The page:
Condé Nast Entertainment, the media and publishing company’s division that is behind its forays into podcasting, will remain but its parent company is continuing to restructure itself. The company has announced that it will cut its payroll by five percent in response to rapid changes in how Americans are consuming content.
CEO Roger Lynch said Condé Nast will create a single content team that will cut across editorial, audience development and video. “Creating a more efficient combined content organization will enable us to continue to invest in our great journalism,” he said in a memo to staff Wednesday.
The announcement comes after the company said President Agnes Chu was leaving at the end of October. She had been overseeing Condé Nast Entertainment, including its expansion into podcasts. The unit has launched more than a dozen series across its various brands, including shows like the New York Radio Hour, Bon Appetit’s Dinner SOS, The Run-Through with Vogue, The Pitchfork Review, and Women Who Travel. It was not immediately clear what impact the cuts will have on Condé Nast’s podcast team.
With internet companies like Facebook and Instagram deprioritizing content from outside publishers in user feeds, it has caused all publishers to experience significant shifts in referral traffic. Lynch said Condé Nast will therefore invest more in areas it can control. That could include podcasting, although he said only that they will look to put their efforts “where we directly own the relationship with our audiences.”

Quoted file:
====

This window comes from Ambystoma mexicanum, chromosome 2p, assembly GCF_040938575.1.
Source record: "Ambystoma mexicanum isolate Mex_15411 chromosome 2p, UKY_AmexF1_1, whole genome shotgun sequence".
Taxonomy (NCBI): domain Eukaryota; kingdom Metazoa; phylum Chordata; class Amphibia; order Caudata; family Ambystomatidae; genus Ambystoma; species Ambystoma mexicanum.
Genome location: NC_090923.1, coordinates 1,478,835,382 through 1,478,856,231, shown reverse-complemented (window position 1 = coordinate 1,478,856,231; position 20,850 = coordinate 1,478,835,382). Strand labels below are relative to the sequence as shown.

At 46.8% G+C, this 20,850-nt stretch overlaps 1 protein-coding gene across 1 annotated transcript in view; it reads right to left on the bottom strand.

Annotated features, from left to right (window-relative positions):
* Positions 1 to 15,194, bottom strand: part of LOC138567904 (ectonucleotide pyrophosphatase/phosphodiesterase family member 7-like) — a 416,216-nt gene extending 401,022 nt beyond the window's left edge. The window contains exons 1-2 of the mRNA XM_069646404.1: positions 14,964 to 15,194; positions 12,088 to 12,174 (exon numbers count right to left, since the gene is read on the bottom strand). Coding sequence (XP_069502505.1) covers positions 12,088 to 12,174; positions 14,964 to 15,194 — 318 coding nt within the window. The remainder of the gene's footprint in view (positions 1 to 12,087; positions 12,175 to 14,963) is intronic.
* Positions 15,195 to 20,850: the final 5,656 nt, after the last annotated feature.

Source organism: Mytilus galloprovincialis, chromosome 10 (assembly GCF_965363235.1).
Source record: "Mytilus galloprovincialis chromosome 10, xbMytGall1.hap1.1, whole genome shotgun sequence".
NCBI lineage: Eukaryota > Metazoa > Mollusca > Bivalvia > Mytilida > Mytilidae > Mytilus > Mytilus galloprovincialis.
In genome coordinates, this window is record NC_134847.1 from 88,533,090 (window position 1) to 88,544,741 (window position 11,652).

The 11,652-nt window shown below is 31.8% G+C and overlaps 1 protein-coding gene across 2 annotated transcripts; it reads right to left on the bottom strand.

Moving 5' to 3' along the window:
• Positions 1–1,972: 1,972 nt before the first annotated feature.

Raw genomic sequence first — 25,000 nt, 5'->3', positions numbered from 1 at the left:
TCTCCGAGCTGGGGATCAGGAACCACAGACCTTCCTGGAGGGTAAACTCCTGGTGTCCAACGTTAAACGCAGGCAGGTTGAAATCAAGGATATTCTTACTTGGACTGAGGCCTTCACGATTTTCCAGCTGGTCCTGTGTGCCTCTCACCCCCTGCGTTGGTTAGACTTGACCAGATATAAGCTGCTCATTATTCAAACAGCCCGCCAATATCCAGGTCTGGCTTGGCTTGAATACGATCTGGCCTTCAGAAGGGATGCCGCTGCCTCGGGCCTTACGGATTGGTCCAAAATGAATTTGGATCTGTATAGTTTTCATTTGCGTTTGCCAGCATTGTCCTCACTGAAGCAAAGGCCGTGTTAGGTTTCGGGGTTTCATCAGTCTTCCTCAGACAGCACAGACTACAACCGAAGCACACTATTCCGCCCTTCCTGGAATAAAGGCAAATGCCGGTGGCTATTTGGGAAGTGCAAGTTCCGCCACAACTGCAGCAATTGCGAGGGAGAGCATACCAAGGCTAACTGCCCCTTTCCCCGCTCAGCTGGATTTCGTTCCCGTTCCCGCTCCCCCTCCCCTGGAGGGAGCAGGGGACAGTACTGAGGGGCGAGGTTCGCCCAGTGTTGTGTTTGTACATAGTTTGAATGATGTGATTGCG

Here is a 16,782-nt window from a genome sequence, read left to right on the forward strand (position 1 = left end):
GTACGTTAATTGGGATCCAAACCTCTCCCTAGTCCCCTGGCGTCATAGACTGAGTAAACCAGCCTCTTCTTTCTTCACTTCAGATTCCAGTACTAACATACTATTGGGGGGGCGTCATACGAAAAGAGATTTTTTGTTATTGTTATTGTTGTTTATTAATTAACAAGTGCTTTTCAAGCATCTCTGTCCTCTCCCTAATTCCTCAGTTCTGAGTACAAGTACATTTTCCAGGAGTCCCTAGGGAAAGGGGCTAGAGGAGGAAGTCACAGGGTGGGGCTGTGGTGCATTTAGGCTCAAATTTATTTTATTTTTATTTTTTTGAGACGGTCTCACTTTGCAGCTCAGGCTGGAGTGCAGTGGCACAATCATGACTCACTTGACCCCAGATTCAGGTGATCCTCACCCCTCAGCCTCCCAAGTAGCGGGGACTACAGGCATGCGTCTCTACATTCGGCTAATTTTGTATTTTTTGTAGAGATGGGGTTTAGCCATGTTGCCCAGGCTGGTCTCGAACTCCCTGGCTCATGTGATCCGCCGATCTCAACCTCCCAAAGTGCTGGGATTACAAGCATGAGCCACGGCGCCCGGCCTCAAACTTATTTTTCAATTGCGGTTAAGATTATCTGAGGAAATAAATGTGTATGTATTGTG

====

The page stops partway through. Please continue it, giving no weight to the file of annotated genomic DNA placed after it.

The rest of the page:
Based on the roughly five thousand employees at the company, layoffs are expected to total in the hundreds. Job openings will also not be filled. It is also looking at consolidating its real estate holdings, similar to what many other media companies have undertaken during the past few years.
“Our audiences are changing, technology is changing, and what advertisers want from us is changing. With all of this change surrounding us, the only certain mistake is to not change ourselves,” Lynch said. He pointed to a shift in short-form content as upending the company’s plans. “This year in particular, video has been a volatile area of the industry as audiences move to places like TikTok and YouTube Shorts,” Lynch said. But while he said Condé Nast has yet to make money on those, the company is expected to grow its overall revenue in 2023 for a third consecutive year.